JAMES MARSHALL 1887 – 1916
17196 Private James Marshall, 8th Battalion, the East Yorkshire Regiment was killed in action 31 March 1916 and is commemorated on the Ypres (Menin Gate) Memorial.  He was 28 years old. To date a local commemoration has not been located.
- Margaret bc.1875 at Bowes Close, Ramshaw
- Elizabeth bc.1877 at Ramshaw
- Emily bc.1882 at Ramshaw
- Johnson bc.1884 at Ramshaw
- James bc.1887 at Evenwood
By 1891, the family lived at Chilton and in 1901 they lived at 17 Back Mainsforth Row, Chilton where 52 year old George worked as a coal miner [hewer] as did 15 year old James. In 1907, James married Annie, the marriage was registered at Sedgefield. In 1911, James and Annie lived at Church Street, Bishop Middleham and they had 2 children both born at Fatfield, Co. Durham:
- Margaret Ann (aged 3) bc.1909
- George Edward (aged 1) bc.1910
They lived at Fatfield between 1909 and 1910 then moved to Bishop Middleham. Later records confirm that he was the son of George and Margaret Marshall of Lindon Terrace, Chilton Lane, Ferryhill, Co. Durham and husband of Ann Marshall, 45 Castle Street, Fatfield.
The service records of Private James Marshall have not been traced. He served with the 8th Battalion, the East Yorkshire Regiment and was given the service number 17196. He enlisted at Wallsend.
The 8th Battalion, the East Yorkshire Regiment was formed 22 September 1914 as part of K3 and attached to the 21st Division as part of the 62nd Brigade along with:
- 12th (Service) Battalion, the Northumberland Fusiliers
- 13th (Service) Battalion, the Northumberland Fusiliers
- 1st Battalion, the Lincolnshire Regiment
- 10th (Service) Battalion, the Yorkshire Regiment
The Division saw action at the Battle of Loos 26 September 1915 suffering 3,800 casualties. Private James Marshall entered France 9 September 1915 and survived this action.
The Battalion was then transferred to the 3rd Division, 8th Brigade 16 November 1915 where it joined the following units:
- 2nd Battalion, the Royal Scots
- 13th (Service) Battalion, the Kings Liverpool
- 1st Royal Scots Fusiliers
- 7th (Service) KSLI
The Division was involved in action at St. Eloi Craters between 27 March and 16 April 1916 but the 8th Brigade was not involved. It was still at the Bluff where offensive operations took place between 14 February and 2 March 1916.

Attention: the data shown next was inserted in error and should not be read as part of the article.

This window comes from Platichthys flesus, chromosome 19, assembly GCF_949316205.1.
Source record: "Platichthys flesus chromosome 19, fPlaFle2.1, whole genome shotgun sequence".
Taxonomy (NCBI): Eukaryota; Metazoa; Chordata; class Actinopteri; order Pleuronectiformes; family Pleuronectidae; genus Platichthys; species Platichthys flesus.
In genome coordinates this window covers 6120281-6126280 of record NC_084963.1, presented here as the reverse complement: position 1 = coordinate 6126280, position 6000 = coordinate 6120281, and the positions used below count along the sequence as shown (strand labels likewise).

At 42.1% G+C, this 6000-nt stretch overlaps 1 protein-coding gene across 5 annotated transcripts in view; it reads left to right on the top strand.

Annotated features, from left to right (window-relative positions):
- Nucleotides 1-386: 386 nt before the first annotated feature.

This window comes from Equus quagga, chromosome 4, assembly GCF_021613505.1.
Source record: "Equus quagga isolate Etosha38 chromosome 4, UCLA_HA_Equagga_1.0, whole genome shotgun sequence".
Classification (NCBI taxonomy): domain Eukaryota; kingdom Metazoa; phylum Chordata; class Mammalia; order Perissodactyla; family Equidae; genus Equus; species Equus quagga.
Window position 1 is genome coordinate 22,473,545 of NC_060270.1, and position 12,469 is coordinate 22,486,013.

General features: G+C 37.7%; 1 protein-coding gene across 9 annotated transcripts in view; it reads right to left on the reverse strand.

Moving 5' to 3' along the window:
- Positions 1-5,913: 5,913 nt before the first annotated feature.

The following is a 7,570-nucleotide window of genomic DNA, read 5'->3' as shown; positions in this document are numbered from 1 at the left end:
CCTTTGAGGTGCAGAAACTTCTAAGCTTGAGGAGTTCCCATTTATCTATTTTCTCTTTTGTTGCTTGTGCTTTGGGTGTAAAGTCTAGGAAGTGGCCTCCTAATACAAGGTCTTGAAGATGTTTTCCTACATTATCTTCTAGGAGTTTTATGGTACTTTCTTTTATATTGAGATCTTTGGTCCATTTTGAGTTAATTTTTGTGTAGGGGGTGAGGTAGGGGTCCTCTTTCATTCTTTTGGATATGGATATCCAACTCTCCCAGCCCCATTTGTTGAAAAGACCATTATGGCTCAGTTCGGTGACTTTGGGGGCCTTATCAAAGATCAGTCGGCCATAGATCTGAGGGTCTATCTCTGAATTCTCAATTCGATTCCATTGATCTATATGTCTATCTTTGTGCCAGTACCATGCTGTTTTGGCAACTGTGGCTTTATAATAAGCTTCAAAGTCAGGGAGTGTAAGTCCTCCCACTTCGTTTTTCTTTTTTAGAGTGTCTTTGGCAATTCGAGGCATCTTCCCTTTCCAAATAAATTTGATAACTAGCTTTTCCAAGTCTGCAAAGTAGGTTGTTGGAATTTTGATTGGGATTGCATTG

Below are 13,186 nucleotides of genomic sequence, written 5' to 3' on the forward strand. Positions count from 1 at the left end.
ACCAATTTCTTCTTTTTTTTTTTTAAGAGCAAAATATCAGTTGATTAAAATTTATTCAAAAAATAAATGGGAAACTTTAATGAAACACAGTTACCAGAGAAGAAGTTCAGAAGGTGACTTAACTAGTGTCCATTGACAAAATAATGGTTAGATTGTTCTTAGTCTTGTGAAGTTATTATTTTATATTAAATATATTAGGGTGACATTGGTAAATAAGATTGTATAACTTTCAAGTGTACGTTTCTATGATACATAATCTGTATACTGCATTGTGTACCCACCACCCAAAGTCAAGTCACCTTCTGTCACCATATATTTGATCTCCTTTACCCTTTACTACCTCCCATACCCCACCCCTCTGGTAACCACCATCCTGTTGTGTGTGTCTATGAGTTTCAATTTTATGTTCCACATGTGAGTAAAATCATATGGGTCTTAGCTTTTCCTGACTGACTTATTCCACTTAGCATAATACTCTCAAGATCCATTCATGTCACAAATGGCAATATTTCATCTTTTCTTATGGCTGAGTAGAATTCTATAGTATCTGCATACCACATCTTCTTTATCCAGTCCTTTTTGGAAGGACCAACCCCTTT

“The Bluff is an artificial height created by the dumping of spoil when the Ypres-Comines Canal was excavated. In this low-lying area, and on the northern bank of the canal, it gave a considerable observation advantage to the troops occupying it. In the afternoon of 14th February, German infantry successfully attacked the British units holding the Bluff, after a very heavy bombardment with shells and trench mortars, and the blowing of some mines.
Preparations were made to recover this important area, although they were slowed by severe weather. In the early morning of 2nd March, after a short bombardment which destroyed the enemy’s defensive works, British infantry over-ran the position and consolidated it, at a cost of 1,620 casualties.
No further infantry actions were undertaken by either side until June 1917, although violent mine warfare remained a feature of this troublesome spot.” 
Private James Marshall was killed in action 31 March 1916. He has no known grave. The circumstances of his death are unknown. A total of 11 soldiers from the battalion were killed in action on that day and it is assumed that they were casualties of the normal violence of warfare.
Private J. Marshall was awarded the 1914-15 Star, the British War and Victory medals.
Ypres Menin Gate Memorial: Ypres (now Ieper) is a town in the Province of West Flanders, Belgium. The Memorial is situated at the eastern side of the town on the road to Menin (Menen) and Courtrai (Kortrijk). The Menin Gate is one of 4 memorials to the missing in Belgian Flanders which cover the area known as the Ypres Salient which stretched from Langemarck in the north to Ploegsteert Wood in the south. The Salient was formed during the First Battle of Ypres in October and November 1914.
The site of the Menin Gate was chosen because of the hundreds of thousands of men who passed through it on their way to the battlefields. It commemorates those of all Commonwealth nations (except New Zealand) who died in the Salient and in the case of British casualties, before 16th August 1917. (Those UK and New Zealand servicemen who died after that date are named on the memorial at Tyne Cot.) The memorial was designed by Sir Reginald Blomfield and was unveiled in July 1927 by Lord Plummer. The Ypres Menin Gate Memorial bears the names of 54,344 officers and men whose graves are not known.
Private James Marshall is commemorated at panel 21 and 31.
 England & Wales Birth Index 1887 Q2 Vol.10a Auckland
 1881, 1891 & 1901 Census
 1901 Census
 England & Wales Marriage Index 1907 Q4 Vol.10a p.197 Sedgefield
 1911 census
 The Long Long Trail
 Medal Roll